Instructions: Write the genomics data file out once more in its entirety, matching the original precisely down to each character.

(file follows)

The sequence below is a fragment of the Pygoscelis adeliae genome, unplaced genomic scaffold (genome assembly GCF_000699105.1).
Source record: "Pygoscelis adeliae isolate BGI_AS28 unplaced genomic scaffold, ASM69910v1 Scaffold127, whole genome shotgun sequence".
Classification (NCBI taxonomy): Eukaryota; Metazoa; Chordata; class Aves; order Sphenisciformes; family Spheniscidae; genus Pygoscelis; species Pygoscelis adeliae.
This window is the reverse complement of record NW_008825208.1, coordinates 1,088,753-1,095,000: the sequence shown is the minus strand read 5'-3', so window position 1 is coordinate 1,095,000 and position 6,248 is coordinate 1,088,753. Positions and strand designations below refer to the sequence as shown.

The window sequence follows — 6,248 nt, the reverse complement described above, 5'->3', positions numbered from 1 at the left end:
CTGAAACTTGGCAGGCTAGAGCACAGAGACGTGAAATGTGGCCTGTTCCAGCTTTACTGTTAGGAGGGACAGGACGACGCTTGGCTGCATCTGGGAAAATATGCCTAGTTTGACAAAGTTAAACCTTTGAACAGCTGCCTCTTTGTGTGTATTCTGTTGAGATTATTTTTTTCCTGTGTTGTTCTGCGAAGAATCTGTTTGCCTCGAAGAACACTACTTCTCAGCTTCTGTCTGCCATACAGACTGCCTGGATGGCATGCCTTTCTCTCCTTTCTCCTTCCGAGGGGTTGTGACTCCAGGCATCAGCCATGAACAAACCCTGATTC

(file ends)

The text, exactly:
The sequence below is a fragment of the Pygoscelis adeliae genome, unplaced genomic scaffold (genome assembly GCF_000699105.1).
Source record: "Pygoscelis adeliae isolate BGI_AS28 unplaced genomic scaffold, ASM69910v1 Scaffold127, whole genome shotgun sequence".
Classification (NCBI taxonomy): Eukaryota; Metazoa; Chordata; class Aves; order Sphenisciformes; family Spheniscidae; genus Pygoscelis; species Pygoscelis adeliae.
This window is the reverse complement of record NW_008825208.1, coordinates 1,088,753-1,095,000: the sequence shown is the minus strand read 5'-3', so window position 1 is coordinate 1,095,000 and position 6,248 is coordinate 1,088,753. Positions and strand designations below refer to the sequence as shown.

The window sequence follows — 6,248 nt, the reverse complement described above, 5'->3', positions numbered from 1 at the left end:
CTGAAACTTGGCAGGCTAGAGCACAGAGACGTGAAATGTGGCCTGTTCCAGCTTTACTGTTAGGAGGGACAGGACGACGCTTGGCTGCATCTGGGAAAATATGCCTAGTTTGACAAAGTTAAACCTTTGAACAGCTGCCTCTTTGTGTGTATTCTGTTGAGATTATTTTTTTCCTGTGTTGTTCTGCGAAGAATCTGTTTGCCTCGAAGAACACTACTTCTCAGCTTCTGTCTGCCATACAGACTGCCTGGATGGCATGCCTTTCTCTCCTTTCTCCTTCCGAGGGGTTGTGACTCCAGGCATCAGCCATGAACAAACCCTGATTC